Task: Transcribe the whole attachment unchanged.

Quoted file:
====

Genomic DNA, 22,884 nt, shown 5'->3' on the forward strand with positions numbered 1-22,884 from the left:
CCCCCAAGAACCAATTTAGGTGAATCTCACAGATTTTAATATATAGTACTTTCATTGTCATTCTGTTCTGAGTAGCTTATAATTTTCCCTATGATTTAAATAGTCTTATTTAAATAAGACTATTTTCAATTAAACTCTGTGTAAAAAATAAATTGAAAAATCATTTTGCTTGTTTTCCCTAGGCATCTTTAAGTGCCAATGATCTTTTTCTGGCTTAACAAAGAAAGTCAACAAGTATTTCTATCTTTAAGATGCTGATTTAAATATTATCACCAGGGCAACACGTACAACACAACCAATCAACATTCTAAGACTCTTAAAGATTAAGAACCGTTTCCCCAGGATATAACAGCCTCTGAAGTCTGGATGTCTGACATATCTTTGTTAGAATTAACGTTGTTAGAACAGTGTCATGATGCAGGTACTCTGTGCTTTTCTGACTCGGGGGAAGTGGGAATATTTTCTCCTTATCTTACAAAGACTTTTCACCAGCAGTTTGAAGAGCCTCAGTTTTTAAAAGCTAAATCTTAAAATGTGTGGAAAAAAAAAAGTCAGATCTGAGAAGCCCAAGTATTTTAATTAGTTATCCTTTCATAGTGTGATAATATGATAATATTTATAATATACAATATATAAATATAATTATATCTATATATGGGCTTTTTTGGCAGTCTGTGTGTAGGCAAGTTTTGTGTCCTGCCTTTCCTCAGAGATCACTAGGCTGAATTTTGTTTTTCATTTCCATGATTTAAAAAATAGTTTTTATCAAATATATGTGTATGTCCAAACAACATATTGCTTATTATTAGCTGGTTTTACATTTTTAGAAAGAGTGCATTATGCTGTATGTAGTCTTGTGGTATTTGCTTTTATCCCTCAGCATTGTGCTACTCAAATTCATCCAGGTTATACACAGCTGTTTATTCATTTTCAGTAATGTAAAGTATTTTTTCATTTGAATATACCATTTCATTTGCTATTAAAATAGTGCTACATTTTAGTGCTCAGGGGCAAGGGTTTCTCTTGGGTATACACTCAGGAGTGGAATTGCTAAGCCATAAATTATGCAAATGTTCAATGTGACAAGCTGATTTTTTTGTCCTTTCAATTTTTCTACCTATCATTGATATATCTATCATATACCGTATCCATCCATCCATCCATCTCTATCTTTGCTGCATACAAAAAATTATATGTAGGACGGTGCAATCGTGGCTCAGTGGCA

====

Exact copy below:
Genomic DNA, 22,884 nt, shown 5'->3' on the forward strand with positions numbered 1-22,884 from the left:
CCCCCAAGAACCAATTTAGGTGAATCTCACAGATTTTAATATATAGTACTTTCATTGTCATTCTGTTCTGAGTAGCTTATAATTTTCCCTATGATTTAAATAGTCTTATTTAAATAAGACTATTTTCAATTAAACTCTGTGTAAAAAATAAATTGAAAAATCATTTTGCTTGTTTTCCCTAGGCATCTTTAAGTGCCAATGATCTTTTTCTGGCTTAACAAAGAAAGTCAACAAGTATTTCTATCTTTAAGATGCTGATTTAAATATTATCACCAGGGCAACACGTACAACACAACCAATCAACATTCTAAGACTCTTAAAGATTAAGAACCGTTTCCCCAGGATATAACAGCCTCTGAAGTCTGGATGTCTGACATATCTTTGTTAGAATTAACGTTGTTAGAACAGTGTCATGATGCAGGTACTCTGTGCTTTTCTGACTCGGGGGAAGTGGGAATATTTTCTCCTTATCTTACAAAGACTTTTCACCAGCAGTTTGAAGAGCCTCAGTTTTTAAAAGCTAAATCTTAAAATGTGTGGAAAAAAAAAAGTCAGATCTGAGAAGCCCAAGTATTTTAATTAGTTATCCTTTCATAGTGTGATAATATGATAATATTTATAATATACAATATATAAATATAATTATATCTATATATGGGCTTTTTTGGCAGTCTGTGTGTAGGCAAGTTTTGTGTCCTGCCTTTCCTCAGAGATCACTAGGCTGAATTTTGTTTTTCATTTCCATGATTTAAAAAATAGTTTTTATCAAATATATGTGTATGTCCAAACAACATATTGCTTATTATTAGCTGGTTTTACATTTTTAGAAAGAGTGCATTATGCTGTATGTAGTCTTGTGGTATTTGCTTTTATCCCTCAGCATTGTGCTACTCAAATTCATCCAGGTTATACACAGCTGTTTATTCATTTTCAGTAATGTAAAGTATTTTTTCATTTGAATATACCATTTCATTTGCTATTAAAATAGTGCTACATTTTAGTGCTCAGGGGCAAGGGTTTCTCTTGGGTATACACTCAGGAGTGGAATTGCTAAGCCATAAATTATGCAAATGTTCAATGTGACAAGCTGATTTTTTTGTCCTTTCAATTTTTCTACCTATCATTGATATATCTATCATATACCGTATCCATCCATCCATCCATCTCTATCTTTGCTGCATACAAAAAATTATATGTAGGACGGTGCAATCGTGGCTCAGTGGCA